Short-term stays using popular rental services like Airbnb are quickly becoming the norm. Those with listings on Airbnb are generally house hacking or using their homes as vacation rentals on a short-term basis. It’s a great system and an excellent way to earn a premium rental charge over a typical monthly rental.
But how do Airbnb taxes change your total liability?
If investors are not careful, they may end up subjecting the income earned from Airbnb or similar hosting services to self-employment taxes at an additional 15.3% rate. Let’s discuss how you subject yourself to this tax and ways to avoid it.
Dreading tax season?
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Basics of self-employment taxes for Airbnb hosts
Self-employment taxes can be part of your experience when renting out your property on Airbnb or similar sites. Your income from renting your house will need to be reported to the IRS when you file your tax return.
Keep in mind that Airbnb does not withhold taxes from your rental profits. Airbnb will issue you a 1099-K if your earnings exceed $20,000 in one year, and the company will report your earnings to the IRS. It’s best practice to report your total earnings regardless of your profit each year.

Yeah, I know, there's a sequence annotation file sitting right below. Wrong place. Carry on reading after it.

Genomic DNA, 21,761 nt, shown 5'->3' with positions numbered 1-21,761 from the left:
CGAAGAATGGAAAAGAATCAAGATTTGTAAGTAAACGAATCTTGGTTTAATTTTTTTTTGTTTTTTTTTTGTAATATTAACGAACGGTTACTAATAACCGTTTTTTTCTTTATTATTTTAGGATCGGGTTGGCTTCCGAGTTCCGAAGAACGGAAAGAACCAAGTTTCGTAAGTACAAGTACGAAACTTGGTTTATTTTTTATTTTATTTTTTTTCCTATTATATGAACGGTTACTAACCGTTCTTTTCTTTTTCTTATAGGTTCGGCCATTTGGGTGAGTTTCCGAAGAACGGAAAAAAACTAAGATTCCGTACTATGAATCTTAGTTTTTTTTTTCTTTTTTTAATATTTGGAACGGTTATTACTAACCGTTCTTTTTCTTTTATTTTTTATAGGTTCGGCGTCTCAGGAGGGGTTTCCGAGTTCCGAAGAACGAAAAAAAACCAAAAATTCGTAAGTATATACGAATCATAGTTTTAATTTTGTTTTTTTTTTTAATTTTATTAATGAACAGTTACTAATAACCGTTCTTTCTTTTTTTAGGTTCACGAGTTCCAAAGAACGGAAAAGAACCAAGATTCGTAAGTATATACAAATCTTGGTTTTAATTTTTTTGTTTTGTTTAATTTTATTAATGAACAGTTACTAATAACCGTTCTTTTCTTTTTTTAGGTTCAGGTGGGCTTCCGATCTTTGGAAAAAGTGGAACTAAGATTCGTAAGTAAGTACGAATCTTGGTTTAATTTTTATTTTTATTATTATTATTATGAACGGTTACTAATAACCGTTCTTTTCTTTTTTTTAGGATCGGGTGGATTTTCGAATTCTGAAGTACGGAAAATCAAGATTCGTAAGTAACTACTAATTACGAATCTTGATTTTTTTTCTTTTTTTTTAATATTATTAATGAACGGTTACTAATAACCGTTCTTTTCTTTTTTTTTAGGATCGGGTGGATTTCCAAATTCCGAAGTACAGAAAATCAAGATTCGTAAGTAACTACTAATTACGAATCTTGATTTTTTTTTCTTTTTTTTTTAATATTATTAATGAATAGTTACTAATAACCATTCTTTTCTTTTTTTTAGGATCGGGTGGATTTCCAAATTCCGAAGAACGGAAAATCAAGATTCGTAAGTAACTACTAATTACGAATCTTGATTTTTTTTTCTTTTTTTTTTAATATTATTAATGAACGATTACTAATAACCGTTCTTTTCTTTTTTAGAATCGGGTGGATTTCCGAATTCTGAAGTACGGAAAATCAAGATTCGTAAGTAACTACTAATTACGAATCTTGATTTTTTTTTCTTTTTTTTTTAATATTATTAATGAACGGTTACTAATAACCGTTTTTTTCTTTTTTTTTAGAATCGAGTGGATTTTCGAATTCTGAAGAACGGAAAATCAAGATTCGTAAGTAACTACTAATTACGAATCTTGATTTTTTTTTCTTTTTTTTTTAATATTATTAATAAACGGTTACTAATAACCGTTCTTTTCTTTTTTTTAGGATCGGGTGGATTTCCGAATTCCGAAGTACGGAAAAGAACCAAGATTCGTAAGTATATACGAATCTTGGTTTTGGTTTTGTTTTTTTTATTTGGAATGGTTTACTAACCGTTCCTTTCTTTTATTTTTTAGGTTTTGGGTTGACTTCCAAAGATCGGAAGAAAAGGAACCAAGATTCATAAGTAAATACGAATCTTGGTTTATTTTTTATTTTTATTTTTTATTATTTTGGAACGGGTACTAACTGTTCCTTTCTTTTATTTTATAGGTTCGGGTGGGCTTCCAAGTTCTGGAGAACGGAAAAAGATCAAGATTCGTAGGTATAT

With self-employment, you are able to deduct business expenses (more on deductions later in the post). However, there is an additional income tax involved with a rate of 15.3%. Since self-employed taxpayers are both the business and the employee, you are responsible for paying Social Security and Medicare taxes. This could decrease your annual earnings and increase your tax bill if you’re not careful.
Understanding the 14-day rule
If you rent your house or vacation house for 14 days or less during the year, you do not need to pay any state or federal taxes. Airbnb taxes are easy, then! The 14-day residence rule applies only if you live in the home for at least 14 days during the same year.
Reporting your earnings on Airbnb taxes
If you rent your house or vacation house for over 14 days per year, then you are going to be required to report rental income earned to the IRS. The question is whether you should report this income on Schedule E or Schedule C.
Generally speaking, you don’t have a choice and must report rental income on Schedule E. This is advantageous over Schedule C because reporting income on Schedule C subjects earned income to self-employment taxes. This explains why investors who flip and wholesale properties usually establish S corps to minimize the self-employment tax liability.
Reporting income on Schedule C will also generally disqualify that income/loss from the generous passive activity loss deduction, which can be up to $25,000 pending you meet adjusted gross income (AGI) thresholds. The IRS takes the position that if you are reporting rental activity on Schedule C, it is no longer rental activity but rather a business.
If your average rental period is over seven days but less than 30 and you perform substantial services, then the IRS assumes you are running a hotel or a bed and breakfast. This income will be reported on Schedule C and subjected to self-employment taxes.